Well, you had that one glorious day. Remember it. Years from now, you can tell your grandchildren about it, via whatever has replaced e-mail, Facebook and Twitter by then. First, they’ll show you how to use whatever has replaced e-mail, Facebook and Twitter, and then you’ll tell them about April 26, 2012, that one perfect day in the history of Washington’s pro sports teams.
The town was still buzzing over the Capitals’ Game 7 victory over the Bruins in overtime in the Stanley Cup playoffs the night before. The Nationals were atop the NL East. The Redskins drafted quarterback and uncredited “Avengers” cast member Robert Griffin III. (The Wizards? You don’t want to tell your grandchildren about the Wizards. They’re the 21st century equivalent of “I walked to school uphill six miles both ways” stories.)
Since that glorious day, the Nationals have lost four in a row. The Capitals lost a second-round game to the Rangers by two goals. Two! And the Redskins used the tattered remains of their draft picks to select . . . some guys you’ve never heard of.
That’s it. Game over. Season over. Happiness over. As the young daughter of a friend of mine once sighed, “Nothing is good, or ever will be again.” Well put, kid, well put.
Of course, this weltschmerz, too, shall pass. Probably. For instance, Caps fans were convinced not long ago that their team wouldn’t make the playoffs. The Caps instead played one of the most riveting seven-game series in recent memory, and the closest ever — every single game was decided by a goal. Saturday afternoon’s 3-1 loss to the Rangers in Game 1 of the conference semifinals constitutes a blowout, then, by their standards.
Braden Holtby was judged — on the basis of allowing three goals on 14 shots, which is admittedly not stellar — and found to be merely human, and a rookie human at that. If hockey teams were not largely comprised of polite Canadians, the song “Bad Day” — the one that “American Idol” beat to death — would have been playing on a loop in the locker room.
But it’s hardly cause for panic, dogs and cats living together, mass hysteria! It’s one game, albeit against a very different team from the Bruins. The Capitals will need to adjust to that, and to take more than 18 shots, if they can manage it.
The wags — who are the wags, by the way, and why aren’t they more fun, with a name like wags? — will say the Nationals are coming down to earth because they finally faced a really good team in the Los Angeles Dodgers. Oh, and good hitting beats good pitching. Don’t want to forget that useful piece of wisdom.
Except that sometimes, good pitching beats good hitting, and that the Farmers’ Almanac has more useful pieces of wisdom in its table of contents than is contained in a whole book of baseball truisms. Baseball may have inspired more good books and movies than any other sport — that’s a fact; the Farmers’ Almanac says so — but it also has produced ballparks full of inane sayings and untrue truisms. It’s a long season, and it’s still April. Climb in off the ledge.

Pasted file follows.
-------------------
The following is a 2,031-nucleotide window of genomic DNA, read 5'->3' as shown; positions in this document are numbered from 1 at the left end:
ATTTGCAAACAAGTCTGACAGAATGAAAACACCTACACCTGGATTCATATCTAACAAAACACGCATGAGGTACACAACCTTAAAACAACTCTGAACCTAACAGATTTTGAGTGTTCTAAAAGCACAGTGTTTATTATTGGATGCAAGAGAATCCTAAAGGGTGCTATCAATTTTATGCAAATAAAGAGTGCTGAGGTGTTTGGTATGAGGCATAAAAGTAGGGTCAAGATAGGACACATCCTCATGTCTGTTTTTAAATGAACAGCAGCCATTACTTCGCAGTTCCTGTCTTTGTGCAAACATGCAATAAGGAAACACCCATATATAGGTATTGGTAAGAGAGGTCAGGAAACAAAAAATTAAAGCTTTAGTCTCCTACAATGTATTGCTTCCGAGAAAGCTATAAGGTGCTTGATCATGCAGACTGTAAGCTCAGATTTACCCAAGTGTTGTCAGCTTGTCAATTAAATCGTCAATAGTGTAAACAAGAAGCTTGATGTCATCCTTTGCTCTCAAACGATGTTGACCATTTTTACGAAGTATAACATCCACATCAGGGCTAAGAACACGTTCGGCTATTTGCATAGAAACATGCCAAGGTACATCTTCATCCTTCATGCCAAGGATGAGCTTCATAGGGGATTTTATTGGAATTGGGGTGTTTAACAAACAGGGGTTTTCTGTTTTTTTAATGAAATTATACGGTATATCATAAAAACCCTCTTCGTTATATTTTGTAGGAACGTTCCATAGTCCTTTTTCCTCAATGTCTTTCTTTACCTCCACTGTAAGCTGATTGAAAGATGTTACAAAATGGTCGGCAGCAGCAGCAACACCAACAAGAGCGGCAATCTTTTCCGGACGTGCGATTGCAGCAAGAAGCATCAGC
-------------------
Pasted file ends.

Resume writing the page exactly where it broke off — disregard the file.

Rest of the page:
Then take a look at the Redskins’ draft, and climb back out. The baseball season is young, the Caps have six more games to get it done against the Rangers — but there is only one NFL draft a year. I’ve come around on Griffin, although the price was so very, very high. But he’s just got it all. My one hesitancy is that he’s bringing it all to the intransigent Shanahan system. I can’t imagine Griffin balking at anything asked. I hope the same can be said for the coaching staff.
However, the cost of Griffin hits home when you see the rest of the assembled picks — three offensive linemen, a linebacker, two cornerbacks, a running back and a quarterback.
Oh yes, the Redskins used a fourth-round pick — which doesn’t sound like much until you realize it was their third-best pick in the draft — to select Kirk Cousins of Michigan State. Now the Redskins have RGI (you know him as Rex Grossman), RGIII and Cousins. They might be better off with some of RGIII’s actual cousins, if they could, say, catch the ball.
For the Redskins drafted nary a wide receiver. Granted, with their low draft picks, a big playmaker was probably not available, but they might have taken a flyer on someone, anyone, who could catch the ball. If Griffin does end up starting right out of the gate, he can rely on his tight ends for high percentage throws, but eventually, he has to be able to throw downfield. He can get the ball there. But after a round of free agency and the draft, a big-play receiver is still on Mike Shanahan’s to-do list.
So maybe you’d better go ahead and make some notes about April 26, 2012. It shouldn’t be the apex of D.C. sports in your lifetime, but then again, history is not on your side.
For Tracee Hamilton’s previous columns, go to washingtonpost.com/